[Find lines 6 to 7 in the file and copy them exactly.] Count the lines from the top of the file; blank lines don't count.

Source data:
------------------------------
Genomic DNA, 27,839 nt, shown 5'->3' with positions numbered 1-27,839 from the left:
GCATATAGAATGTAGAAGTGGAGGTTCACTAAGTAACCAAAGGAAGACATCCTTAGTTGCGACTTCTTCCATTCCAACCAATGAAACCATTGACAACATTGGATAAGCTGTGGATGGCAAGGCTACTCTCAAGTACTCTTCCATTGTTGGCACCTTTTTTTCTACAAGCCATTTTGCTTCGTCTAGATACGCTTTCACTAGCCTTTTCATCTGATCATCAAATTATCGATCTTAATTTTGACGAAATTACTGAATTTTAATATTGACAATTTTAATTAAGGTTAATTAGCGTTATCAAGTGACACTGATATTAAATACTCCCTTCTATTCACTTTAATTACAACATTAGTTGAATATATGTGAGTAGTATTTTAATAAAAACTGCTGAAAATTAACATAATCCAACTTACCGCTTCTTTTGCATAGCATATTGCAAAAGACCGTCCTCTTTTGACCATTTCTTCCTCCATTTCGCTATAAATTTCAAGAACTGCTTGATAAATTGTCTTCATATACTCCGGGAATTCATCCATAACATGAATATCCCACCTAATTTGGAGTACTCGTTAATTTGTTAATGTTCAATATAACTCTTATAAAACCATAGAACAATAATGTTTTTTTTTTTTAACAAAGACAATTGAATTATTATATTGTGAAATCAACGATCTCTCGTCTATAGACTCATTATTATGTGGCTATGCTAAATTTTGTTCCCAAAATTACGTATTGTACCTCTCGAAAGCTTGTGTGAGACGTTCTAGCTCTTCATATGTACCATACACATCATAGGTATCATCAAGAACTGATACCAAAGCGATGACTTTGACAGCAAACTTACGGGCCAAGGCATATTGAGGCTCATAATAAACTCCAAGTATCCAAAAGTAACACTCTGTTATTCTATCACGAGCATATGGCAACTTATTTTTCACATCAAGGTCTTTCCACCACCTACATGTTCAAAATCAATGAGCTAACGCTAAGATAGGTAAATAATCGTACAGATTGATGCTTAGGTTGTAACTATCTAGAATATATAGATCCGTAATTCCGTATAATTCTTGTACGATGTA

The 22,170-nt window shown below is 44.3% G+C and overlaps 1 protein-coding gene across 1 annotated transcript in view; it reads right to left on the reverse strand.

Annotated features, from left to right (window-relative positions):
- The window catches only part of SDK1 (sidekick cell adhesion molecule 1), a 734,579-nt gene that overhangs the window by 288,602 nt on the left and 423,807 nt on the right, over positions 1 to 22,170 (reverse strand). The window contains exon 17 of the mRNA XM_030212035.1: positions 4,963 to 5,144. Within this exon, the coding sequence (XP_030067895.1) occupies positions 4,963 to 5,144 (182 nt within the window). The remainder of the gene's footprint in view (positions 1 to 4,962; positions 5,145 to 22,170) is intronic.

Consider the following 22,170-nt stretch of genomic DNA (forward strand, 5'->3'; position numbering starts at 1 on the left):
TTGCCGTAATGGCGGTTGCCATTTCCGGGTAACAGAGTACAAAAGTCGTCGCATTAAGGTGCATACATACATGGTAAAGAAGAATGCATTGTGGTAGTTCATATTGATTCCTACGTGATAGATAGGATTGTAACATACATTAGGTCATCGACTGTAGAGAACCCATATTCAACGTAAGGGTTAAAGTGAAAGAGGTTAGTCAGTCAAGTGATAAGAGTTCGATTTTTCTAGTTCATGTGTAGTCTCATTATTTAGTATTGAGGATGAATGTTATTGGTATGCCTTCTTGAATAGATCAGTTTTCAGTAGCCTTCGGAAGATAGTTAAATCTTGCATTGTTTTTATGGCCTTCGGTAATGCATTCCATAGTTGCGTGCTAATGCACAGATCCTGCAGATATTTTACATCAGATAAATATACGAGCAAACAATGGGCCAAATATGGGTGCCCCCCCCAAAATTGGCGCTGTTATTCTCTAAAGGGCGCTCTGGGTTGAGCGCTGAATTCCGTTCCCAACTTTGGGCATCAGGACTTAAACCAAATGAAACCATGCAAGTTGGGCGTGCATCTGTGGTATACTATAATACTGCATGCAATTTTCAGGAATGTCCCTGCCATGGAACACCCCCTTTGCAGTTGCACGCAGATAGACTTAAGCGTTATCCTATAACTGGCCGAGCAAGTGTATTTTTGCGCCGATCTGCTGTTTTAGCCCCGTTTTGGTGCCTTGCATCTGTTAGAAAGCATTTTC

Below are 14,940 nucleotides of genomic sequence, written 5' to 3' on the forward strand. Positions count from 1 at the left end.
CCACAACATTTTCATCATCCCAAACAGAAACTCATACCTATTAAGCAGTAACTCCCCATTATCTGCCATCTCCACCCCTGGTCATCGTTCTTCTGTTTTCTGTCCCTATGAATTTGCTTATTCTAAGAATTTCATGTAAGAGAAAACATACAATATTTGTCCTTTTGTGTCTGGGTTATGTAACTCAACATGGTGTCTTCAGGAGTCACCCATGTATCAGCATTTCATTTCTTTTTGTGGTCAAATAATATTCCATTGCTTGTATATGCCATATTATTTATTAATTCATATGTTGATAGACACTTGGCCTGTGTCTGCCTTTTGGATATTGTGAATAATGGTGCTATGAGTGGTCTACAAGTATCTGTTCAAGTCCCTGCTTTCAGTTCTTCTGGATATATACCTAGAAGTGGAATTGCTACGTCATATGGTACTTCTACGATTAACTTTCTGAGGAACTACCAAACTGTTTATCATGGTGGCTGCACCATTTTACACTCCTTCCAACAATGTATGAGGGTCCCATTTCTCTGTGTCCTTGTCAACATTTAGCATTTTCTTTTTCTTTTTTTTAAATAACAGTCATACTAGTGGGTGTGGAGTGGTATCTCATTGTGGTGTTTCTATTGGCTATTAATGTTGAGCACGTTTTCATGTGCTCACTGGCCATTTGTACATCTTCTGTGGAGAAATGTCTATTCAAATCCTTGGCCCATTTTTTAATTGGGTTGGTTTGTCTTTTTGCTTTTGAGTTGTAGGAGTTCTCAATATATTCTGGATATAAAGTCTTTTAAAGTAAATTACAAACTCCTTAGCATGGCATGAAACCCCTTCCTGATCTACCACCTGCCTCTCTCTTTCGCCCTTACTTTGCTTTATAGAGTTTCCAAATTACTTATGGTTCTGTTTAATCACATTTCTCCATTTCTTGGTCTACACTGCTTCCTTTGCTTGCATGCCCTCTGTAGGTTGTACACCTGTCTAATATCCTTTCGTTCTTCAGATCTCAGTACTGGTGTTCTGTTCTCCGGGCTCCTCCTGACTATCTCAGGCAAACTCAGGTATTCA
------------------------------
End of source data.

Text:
Consider the following 22,170-nt stretch of genomic DNA (forward strand, 5'->3'; position numbering starts at 1 on the left):
TTGCCGTAATGGCGGTTGCCATTTCCGGGTAACAGAGTACAAAAGTCGTCGCATTAAGGTGCATACATACATGGTAAAGAAGAATGCATTGTGGTAGTTCATATTGATTCCTACGTGATAGATAGGATTGTAACATACATTAGGTCATCGACTGTAGAGAACCCATATTCAACGTAAGGGTTAAAGTGAAAGAGGTTAGTCAGTCAAGTGATAAGAGTTCGATTTTTCTAGTTCATGTGTAGTCTCATTATTTAGTATTGAGGATGAATGTTATTGGTATGCCTTCTTGAATAGATCAGTTTTCAGTAGCCTTCGGAAGATAGTTAAATCTTGCATTGTTTTTATGGCCTTCGGTAATGCATTCCATAGTTGCGTGCTAATGCACAGATCCTGCAGATATTTTACATCAGATAAATATACGAGCAAACAATGGGCCAAATATGGGTGCCCCCCCCAAAATTGGCGCTGTTATTCTCTAAAGGGCGCTCTGGGTTGAGCGCTGAATTCCGTTCCCAACTTTGGGCATCAGGACTTAAACCAAATGAAACCATGCAAGTTGGGCGTGCATCTGTGGTATACTATAATACTGCATGCAATTTTCAGGAATGTCCCTGCCATGGAACACCCCCTTTGCAGTTGCACGCAGATAGACTTAAGCGTTATCCTATAACTGGCCGAGCAAGTGTATTTTTGCGCCGATCTGCTGTTTTAGCCCCGTTTTGGTGCCTTGCATCTGTTAGAAAGCATTTTC